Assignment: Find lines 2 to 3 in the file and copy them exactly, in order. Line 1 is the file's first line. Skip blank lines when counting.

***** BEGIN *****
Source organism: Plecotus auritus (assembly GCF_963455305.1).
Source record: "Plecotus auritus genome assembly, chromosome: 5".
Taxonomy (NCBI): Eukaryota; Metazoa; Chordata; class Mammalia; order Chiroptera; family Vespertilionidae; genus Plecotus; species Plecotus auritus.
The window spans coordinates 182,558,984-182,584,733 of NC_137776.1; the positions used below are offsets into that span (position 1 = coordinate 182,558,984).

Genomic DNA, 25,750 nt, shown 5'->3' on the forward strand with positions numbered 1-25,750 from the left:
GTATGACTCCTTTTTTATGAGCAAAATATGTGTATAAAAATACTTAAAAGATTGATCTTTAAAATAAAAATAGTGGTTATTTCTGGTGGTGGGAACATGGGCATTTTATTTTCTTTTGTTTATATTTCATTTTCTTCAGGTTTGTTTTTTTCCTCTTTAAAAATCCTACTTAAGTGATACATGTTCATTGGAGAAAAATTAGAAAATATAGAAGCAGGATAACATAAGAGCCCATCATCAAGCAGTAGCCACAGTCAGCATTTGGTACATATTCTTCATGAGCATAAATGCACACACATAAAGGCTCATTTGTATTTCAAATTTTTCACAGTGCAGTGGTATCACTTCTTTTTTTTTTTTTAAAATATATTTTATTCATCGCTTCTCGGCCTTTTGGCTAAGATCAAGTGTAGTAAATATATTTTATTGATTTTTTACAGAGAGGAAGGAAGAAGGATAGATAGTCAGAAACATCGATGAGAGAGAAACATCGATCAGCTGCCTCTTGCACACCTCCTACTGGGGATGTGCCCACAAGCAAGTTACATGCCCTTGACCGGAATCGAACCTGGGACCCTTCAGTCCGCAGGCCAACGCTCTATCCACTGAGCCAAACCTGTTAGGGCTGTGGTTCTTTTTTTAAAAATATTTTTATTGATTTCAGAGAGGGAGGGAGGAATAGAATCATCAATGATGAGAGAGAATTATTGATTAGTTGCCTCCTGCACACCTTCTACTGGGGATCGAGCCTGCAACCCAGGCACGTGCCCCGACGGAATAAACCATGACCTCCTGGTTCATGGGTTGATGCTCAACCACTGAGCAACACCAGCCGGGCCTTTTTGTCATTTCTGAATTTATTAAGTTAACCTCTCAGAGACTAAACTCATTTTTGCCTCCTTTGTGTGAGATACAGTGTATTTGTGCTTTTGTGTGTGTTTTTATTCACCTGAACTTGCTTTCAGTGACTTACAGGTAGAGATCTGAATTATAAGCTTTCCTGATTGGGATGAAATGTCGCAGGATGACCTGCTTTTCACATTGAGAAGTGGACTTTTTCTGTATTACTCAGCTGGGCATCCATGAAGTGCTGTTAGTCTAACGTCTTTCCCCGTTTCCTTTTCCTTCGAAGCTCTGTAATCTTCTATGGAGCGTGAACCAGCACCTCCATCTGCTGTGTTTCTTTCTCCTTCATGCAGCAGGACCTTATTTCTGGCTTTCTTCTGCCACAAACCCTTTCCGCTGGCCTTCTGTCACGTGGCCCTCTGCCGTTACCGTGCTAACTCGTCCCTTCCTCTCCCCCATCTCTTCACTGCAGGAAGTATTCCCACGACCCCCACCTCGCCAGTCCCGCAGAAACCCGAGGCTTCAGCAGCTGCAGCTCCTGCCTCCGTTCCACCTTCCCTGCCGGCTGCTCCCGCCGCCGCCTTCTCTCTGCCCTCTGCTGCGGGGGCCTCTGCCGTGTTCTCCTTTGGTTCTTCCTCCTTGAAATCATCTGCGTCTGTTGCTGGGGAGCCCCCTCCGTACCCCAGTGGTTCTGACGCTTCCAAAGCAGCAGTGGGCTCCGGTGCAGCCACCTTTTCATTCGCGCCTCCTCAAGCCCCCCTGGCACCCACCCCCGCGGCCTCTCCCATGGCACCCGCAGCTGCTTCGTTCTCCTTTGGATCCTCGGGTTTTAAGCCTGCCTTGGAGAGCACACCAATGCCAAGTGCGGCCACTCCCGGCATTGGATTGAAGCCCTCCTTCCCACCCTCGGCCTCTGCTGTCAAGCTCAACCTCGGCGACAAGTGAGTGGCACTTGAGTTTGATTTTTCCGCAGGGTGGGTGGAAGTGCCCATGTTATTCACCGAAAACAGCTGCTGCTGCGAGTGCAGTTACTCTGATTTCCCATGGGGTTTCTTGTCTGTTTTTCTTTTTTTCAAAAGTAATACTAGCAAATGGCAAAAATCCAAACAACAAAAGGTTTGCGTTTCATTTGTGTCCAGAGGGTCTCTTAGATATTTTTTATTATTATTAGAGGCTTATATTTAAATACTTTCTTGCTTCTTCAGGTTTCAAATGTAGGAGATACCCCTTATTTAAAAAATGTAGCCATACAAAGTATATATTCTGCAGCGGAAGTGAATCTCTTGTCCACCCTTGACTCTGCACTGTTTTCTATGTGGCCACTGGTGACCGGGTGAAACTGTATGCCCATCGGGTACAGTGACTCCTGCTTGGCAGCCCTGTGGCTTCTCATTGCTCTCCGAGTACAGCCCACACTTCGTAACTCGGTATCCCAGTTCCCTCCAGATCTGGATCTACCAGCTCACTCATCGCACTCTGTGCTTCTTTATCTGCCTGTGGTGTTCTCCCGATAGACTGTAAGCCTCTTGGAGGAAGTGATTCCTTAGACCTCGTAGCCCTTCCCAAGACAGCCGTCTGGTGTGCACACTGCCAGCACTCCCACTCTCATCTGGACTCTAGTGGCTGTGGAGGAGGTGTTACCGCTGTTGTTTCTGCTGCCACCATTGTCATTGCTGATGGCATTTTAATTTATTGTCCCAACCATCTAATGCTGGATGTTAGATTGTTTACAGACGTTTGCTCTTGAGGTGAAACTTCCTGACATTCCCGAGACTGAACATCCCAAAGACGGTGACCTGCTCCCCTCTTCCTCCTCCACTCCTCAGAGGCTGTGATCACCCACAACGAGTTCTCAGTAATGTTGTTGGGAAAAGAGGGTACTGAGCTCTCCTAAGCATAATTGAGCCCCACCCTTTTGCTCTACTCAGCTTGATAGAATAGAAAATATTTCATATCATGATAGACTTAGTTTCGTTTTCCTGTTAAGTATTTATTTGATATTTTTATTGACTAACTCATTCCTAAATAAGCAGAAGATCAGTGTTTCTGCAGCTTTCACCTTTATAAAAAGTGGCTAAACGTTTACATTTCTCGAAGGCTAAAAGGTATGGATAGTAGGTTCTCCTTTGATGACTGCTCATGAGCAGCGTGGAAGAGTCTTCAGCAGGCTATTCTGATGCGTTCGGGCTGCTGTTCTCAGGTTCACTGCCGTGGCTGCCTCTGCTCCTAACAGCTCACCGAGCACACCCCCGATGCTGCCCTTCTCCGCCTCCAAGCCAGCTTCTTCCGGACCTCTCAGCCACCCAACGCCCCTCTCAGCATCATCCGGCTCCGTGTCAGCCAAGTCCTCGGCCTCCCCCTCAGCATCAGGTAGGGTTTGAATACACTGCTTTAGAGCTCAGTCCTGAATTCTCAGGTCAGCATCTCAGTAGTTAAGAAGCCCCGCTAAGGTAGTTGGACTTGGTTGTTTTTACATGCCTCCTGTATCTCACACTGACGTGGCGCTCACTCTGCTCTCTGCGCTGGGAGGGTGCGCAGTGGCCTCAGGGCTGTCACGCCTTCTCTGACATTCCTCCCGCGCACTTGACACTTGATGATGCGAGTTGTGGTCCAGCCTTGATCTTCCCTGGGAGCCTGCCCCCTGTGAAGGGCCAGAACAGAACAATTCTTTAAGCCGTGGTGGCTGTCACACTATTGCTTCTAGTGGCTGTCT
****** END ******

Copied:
Source record: "Plecotus auritus genome assembly, chromosome: 5".
Taxonomy (NCBI): Eukaryota; Metazoa; Chordata; class Mammalia; order Chiroptera; family Vespertilionidae; genus Plecotus; species Plecotus auritus.